There are several "neuromuscular diseases", (diseases involving pathology of the nerves affecting muscular function), that can have a large impact on the foot and lower extremity. We'll discuss several of the most common and well-known diseases:
Charcot Marie Tooth Disease
Charcot Marie Tooth Disease is an inherited, progressive neuromuscular disease. It affects men more than women by a ration of 5:1. It involves a muscular atrophy of both the lower extremities (feet and legs) and upper extremities (hands and arms), and patients have a classic appearance of thin "stork" legs, high-arched "cavus" feet and hammertoes.
Conservative treatment ranges from doing nothing in early or modest cases, to making special orthoses, toes splints, and AFO (ankle-foot-orthoses) braces. Surgical intervention to address the hammertoes, high-arched feet, and muscular weakness is sometimes necessary.
Dejerine Sottas Disease is clinically very similar to Charcot-Marie-Tooth Disease. It, too, is characterized by muscle weakness in the legs and feet, high-arched "cavus" feet, and hammertoes, drop foot, and diminished sensation and reflexes. Somewhat distinctive about Dejerine Sottas Disease is its tendency to cause visible enlargement of the nerves. Diagnosis is by nerve biopsy.
Treatment is the same as with Charcot-Marie-Tooth Disease.
Symptoms with Friedreich's Ataxia also mimic Charcot-Marie-Tooth Disease (muscle weakness, cavus feet, hammertoes, drop foot, diminished reflexes and sensation), though Friedreich's Ataxia tends to strike earlier--in childhood. Friedreich's Ataxia also progresses more rapidly and may lead to a greater degree of incapacitation by middle age. There is also an increased tendency for heart problems (hypertrophic cardiomyopathy).
Patients with Roussy-Levy Syndrome also have many of the same symptoms as Charcot-Marie-Tooth Disease, (muscle weakness, cavus feet, hammertoes, drop foot, diminished reflexes and sensation), though Roussy-Levy will commonly create tremors, particularly in the hands.
Resfum's Disease is a result of abnormal processing of the body's fats, causing huge increases in a compound known as phytanic acid. As with the other disease mentioned above, Resfum's Disease may cause muscle weakness, cavus feet, hammertoes, drop foot, diminished sensation and reflexes, but patient's with Resfum's Disease also tend to develop ichthyosis (severe thickening of the outer layers of the skin) and night blindness. The onset of Resfum's Disease is usually preceded by illness and high-fever.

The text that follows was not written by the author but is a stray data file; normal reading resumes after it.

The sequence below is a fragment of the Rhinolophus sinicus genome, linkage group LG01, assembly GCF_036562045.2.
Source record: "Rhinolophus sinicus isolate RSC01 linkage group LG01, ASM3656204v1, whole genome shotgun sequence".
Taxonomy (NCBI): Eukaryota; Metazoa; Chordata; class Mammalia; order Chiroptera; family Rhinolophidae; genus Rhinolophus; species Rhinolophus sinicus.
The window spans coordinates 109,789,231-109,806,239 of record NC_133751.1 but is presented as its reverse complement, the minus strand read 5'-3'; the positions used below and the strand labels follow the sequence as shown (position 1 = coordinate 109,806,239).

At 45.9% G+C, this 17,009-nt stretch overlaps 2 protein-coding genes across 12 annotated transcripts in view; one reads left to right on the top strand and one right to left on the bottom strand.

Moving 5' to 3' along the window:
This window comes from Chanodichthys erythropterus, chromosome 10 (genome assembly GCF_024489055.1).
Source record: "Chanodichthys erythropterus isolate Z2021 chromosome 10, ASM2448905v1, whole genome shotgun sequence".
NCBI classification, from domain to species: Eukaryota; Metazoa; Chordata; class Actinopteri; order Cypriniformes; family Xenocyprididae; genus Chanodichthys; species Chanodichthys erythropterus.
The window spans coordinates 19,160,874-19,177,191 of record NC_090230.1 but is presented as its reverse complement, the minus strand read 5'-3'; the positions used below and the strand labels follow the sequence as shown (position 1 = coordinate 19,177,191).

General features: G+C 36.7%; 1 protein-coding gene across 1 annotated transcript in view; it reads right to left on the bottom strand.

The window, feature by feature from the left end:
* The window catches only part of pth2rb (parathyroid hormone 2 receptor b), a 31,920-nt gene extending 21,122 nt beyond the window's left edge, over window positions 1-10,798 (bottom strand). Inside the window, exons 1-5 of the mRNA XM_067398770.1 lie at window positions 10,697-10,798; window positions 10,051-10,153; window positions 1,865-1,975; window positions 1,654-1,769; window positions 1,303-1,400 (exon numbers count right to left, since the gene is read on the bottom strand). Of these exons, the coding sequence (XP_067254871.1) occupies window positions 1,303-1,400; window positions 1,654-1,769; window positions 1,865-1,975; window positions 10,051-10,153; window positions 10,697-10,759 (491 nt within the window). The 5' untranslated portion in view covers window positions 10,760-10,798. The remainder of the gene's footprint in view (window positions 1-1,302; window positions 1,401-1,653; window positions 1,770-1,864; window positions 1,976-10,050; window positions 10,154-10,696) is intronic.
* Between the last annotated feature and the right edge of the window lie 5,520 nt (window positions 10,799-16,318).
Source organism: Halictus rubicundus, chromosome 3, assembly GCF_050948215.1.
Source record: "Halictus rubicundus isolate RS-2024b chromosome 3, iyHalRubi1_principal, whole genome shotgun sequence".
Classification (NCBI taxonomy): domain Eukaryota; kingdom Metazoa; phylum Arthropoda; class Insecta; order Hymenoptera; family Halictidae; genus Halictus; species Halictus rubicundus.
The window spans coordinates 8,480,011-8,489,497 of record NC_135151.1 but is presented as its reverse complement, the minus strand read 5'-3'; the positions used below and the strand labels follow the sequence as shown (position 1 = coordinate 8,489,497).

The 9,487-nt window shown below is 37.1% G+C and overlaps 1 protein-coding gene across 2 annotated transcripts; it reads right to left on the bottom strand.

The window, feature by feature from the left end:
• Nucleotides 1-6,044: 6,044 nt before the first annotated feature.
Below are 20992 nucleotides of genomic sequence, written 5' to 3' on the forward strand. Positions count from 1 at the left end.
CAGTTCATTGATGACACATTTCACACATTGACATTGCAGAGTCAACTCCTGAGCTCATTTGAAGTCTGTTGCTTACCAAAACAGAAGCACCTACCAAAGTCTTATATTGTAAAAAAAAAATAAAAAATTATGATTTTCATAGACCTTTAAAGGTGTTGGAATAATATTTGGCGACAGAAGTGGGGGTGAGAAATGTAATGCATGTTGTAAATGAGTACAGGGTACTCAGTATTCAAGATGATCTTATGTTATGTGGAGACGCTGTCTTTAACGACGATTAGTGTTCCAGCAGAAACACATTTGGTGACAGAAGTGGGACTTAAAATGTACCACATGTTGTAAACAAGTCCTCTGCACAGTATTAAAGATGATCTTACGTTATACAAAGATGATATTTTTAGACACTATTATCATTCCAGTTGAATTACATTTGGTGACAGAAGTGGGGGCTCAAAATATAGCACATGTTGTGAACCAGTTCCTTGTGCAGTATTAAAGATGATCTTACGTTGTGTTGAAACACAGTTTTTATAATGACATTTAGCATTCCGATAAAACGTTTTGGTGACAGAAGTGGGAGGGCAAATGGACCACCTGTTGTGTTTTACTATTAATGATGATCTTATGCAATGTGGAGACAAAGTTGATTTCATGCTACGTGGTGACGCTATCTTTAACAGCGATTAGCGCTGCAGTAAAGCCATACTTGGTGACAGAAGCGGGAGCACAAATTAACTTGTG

Once a terrible scourge around the world, the polio virus affects the cells in the spinal cord, resulting in varying degrees of diminished reflexes, muscle wasting, weakness, and deformities in the lower extremity.
Myelodysplasia (Spina Bifida)
Myelodysplasia is a spinal cord defect where portions of the spine protrude from their normal location in the spinal cord. Myelodysplasia is most common in the lower lumbar and sacral vertebrae, which affects the nerves heading towards the feet. Symptoms of these conditions include varying degrees of diminished sensation, diminished reflexes, poor muscular tone and balance, ulceration, and bladder dysfunction.
There are four forms of myelodysplasia:
Muscular Dystrophy (MD)
Muscular Dystrophy is a well-known disease characterized by muscle wasting, diminished reflexes, contractures of the feet and altered gait. Diagnosis is usually made by laboratory tests, electromyography, nerve conduction studies and muscle biopsy. There are several types of Muscular Dystrophy with varying genetic causes, including:
Cerebral Palsy (CP)
Cerebral Palsy is a non-progressive disease caused by a lesion in the cerebral portion of the brain. The most frequent cause is from a period of diminished oxygen to a portion of the brain. There are four forms:
Tumours of the Spinal Cord
Tumours in the spinal cord may give a variety of symptoms in the lower extremities, depending upon where the lesion is located and which nerves are affected.